Bedell v. State

Annotate this Case

521 S.W.2d 200 (1975)

Hoyle Bruce BEDELL, Appellant, v. STATE of Arkansas, Appellee.

No. CR 74-150.

Supreme Court of Arkansas.

March 31, 1975.

Rehearing Denied May 5, 1975.

Bon McCourtney & Associates by Stephen R. Bigger and W. F. Webster, Jonesboro, for appellant.

Jim Guy Tucker, Atty. Gen., by Robert A. Newcomb, Asst. Atty. Gen., Little Rock, for appellee.

BYRD, Justice.

The appellant, Hoyle Bruce Bedell, was charged by information with the crime of manufacturing marijuana in that he "did unlawfully, wilfully, and feloniously grow and manufacture marijuana (Cannabis sativa L.)." Upon conviction at a jury trial he was sentenced to six years in the penitentiary and fined $3,000.

On appeal to this court Bedell has designated the following points he relies on for reversal:

"I. The initial warrantless and unconsented search by government authorities, or ranging, of the defendant's farm lands beyond view from public roads was a trespass, constituting an illegal act which tainted all evidence flowing and resulting from this trespass as `fruit of the poisonous tree,' and the court erred in overruling defendant's motion to suppress evidence. II. The subsequent search warrant issued pursuant to the initial warrantless *201 searches was limited to search of the defendant's curtilage and residence, and a warrantless contemporaneous search of the defendant's three hundred six (306) acre farm was unauthorized, and the defendant's fourth amendment right should be recognized to extend to adjacent fenced farm lands contiguous to one's residence. III. The court erred by fatally prejudicing the jury in admitting evidence regarding defendant's possession and use of marijuana given the present circumstances of the defendant's procedural severance of the charges of (1) manufacturing marijuana and (2) possession of marijuana with intent to deliver, and in view of the court's refusal to give defendant's jury instruction number ten (10). IV. The court erred in refusing defendant's proposed jury instruction number ten (10) which properly described the scope of the statutory definition of `manufacture.'"

The facts appear as follows: The appellant owned a 306 acre hill farm in Randolph County and lived in a house adjacent to the highway on the front or east side of the property. Much of the farm was in timber with small cleared areas near the middle of the west or back side of the tract of land. The fields or cleared areas were surrounded by timber with especially heavy timber and underbrush lying north of the cleared areas.

In September, 1973, the sheriff of Randolph County obtained information that marijuana might be growing on the appellant's land so he and one of his deputies entered the tract through heavy timber at the northwest corner of the tract and first found what appeared to be a single marijuana plant growing in a cleared area, referred to in the testimony as field No. 1. The officers returned to the area a few days later and found 17 plants in a second area; 27 plants in a third area, and 76 plants growing in still another cleared area. All the plants were in a state of cultivation with sawdust and what appeared to be fertilizer having been placed around them. The growing plants were located by following plastic pipes running from what was described as a small holding pond near a newly drilled water well and running to the area where the marijuana plants were found. The officers found the 76 plants in field No. 4 by following a hose which was attached to a pump installed in a dug well or cistern at an old house place on the property. A plastic line also ran from this well in an easterly direction past a sawdust pile at an old sawmill set and then on toward the house where Bedell lived. The sheriff and his deputy confiscated the growing marijuana and preserved it in a black plastic bag, later introduced into evidence as state's exhibit No. 1. The sheriff testified that the marijuana plants were planted or set out in "hills" and that he observed hills in the four cleared areas where no plants were then growing.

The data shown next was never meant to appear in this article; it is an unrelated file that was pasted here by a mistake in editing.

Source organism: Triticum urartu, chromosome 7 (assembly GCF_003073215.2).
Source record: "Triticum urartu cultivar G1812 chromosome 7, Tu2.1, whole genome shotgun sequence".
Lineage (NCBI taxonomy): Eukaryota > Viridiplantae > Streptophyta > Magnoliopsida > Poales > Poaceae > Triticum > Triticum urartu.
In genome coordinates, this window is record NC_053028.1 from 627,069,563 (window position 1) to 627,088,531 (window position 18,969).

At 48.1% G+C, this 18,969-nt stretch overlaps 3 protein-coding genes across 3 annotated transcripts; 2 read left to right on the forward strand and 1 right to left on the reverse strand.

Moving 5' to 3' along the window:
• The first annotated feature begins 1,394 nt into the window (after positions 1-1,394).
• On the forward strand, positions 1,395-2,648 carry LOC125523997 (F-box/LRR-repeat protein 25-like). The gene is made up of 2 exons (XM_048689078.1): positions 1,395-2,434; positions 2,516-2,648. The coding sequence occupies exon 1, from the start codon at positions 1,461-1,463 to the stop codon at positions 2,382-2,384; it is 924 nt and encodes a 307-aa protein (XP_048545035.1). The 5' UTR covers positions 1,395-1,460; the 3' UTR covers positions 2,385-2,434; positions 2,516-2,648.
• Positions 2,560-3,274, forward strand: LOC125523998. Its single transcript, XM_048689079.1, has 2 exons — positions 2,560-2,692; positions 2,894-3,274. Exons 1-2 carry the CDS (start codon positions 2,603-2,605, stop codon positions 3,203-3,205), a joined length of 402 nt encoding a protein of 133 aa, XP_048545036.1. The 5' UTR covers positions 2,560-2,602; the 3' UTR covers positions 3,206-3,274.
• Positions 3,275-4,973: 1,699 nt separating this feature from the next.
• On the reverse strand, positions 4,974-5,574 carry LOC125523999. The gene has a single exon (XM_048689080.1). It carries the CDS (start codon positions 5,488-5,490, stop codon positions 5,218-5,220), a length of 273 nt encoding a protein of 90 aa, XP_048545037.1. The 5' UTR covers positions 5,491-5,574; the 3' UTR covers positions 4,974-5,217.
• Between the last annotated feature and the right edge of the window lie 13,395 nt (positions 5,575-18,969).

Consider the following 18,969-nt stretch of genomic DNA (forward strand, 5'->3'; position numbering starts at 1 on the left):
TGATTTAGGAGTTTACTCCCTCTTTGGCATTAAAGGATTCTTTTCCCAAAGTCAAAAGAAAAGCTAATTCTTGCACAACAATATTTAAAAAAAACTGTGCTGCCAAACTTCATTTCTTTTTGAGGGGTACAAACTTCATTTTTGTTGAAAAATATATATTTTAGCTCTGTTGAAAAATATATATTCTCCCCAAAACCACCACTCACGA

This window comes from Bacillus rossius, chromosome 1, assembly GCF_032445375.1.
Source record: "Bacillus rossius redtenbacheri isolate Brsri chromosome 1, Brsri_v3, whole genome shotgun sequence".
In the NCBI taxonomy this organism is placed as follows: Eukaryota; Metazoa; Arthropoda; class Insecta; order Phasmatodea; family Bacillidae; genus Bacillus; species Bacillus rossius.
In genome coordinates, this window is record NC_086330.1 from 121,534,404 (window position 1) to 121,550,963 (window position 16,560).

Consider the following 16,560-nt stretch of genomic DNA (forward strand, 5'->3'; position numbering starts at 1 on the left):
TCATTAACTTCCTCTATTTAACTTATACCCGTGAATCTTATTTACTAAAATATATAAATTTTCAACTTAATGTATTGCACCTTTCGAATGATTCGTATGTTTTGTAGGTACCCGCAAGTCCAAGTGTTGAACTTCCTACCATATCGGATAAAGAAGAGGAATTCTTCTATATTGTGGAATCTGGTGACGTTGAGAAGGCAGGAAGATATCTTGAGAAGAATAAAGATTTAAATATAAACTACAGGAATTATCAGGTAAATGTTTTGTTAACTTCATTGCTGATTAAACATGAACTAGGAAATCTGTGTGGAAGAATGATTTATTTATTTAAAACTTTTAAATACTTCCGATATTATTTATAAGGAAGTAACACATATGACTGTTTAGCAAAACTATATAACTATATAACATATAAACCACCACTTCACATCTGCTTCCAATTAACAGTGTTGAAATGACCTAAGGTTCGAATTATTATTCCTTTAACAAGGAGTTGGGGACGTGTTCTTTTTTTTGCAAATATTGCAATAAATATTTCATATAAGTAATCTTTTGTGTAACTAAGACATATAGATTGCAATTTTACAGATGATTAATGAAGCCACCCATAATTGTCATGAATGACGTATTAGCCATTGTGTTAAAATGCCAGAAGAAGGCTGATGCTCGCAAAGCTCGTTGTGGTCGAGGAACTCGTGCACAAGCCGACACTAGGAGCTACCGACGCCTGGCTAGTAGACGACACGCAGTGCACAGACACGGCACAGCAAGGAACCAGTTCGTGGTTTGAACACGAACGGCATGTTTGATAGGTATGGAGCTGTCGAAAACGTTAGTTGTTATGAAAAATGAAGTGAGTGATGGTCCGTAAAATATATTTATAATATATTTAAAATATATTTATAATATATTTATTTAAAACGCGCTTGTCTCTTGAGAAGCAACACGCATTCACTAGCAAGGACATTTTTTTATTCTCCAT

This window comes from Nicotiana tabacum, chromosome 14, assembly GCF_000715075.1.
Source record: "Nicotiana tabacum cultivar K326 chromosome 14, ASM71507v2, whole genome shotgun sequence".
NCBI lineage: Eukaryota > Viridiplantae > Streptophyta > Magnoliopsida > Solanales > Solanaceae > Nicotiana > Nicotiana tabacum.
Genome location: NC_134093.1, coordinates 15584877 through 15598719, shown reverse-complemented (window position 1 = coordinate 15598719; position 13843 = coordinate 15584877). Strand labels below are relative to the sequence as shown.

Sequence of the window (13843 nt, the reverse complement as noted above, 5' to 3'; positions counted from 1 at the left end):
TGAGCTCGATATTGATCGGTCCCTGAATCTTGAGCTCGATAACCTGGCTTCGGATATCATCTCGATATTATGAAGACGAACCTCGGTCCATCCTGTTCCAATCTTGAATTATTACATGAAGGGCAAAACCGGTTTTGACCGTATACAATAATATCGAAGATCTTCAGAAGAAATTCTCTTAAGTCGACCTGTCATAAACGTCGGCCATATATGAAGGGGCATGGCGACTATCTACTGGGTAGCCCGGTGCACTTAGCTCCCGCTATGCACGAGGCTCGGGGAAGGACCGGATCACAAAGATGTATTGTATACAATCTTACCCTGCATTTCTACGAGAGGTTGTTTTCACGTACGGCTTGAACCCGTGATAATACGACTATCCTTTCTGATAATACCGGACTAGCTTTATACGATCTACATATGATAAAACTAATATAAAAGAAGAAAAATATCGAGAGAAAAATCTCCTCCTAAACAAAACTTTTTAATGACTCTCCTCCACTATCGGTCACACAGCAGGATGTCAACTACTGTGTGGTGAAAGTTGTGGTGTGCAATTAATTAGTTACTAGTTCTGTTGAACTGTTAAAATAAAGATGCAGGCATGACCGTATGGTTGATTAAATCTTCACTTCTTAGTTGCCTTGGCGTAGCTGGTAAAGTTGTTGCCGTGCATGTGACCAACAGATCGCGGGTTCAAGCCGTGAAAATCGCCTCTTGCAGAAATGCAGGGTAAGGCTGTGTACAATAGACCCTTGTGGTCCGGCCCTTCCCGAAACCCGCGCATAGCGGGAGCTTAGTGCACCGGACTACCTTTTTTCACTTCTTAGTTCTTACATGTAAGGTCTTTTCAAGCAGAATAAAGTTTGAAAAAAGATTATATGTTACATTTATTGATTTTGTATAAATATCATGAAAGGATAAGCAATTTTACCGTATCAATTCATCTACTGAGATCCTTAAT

On the basis of the information thus obtained, the sheriff obtained a search warrant and he and his deputies searched Mr. Bedell's house where they found a pillowcase containing marijuana; a glass bottle or jar containing marijuana cigarette butts; a plastic box containing marijuana cigarette butts, and a paper bag containing marijuana. These items, together with the plants taken from the fields, were introduced into evidence.

Points I & II. We agree with the state that the Fourth Amendment to the Constitution only protects against unreasonable searches and seizures of persons, houses, papers and effects and does not extend to open fields and forested areas. See Hester v. United States, 265 U.S. 57, 44 S. Ct. 445, 68 L. Ed. 898 (1924). Consequently we find no merit in points I & II.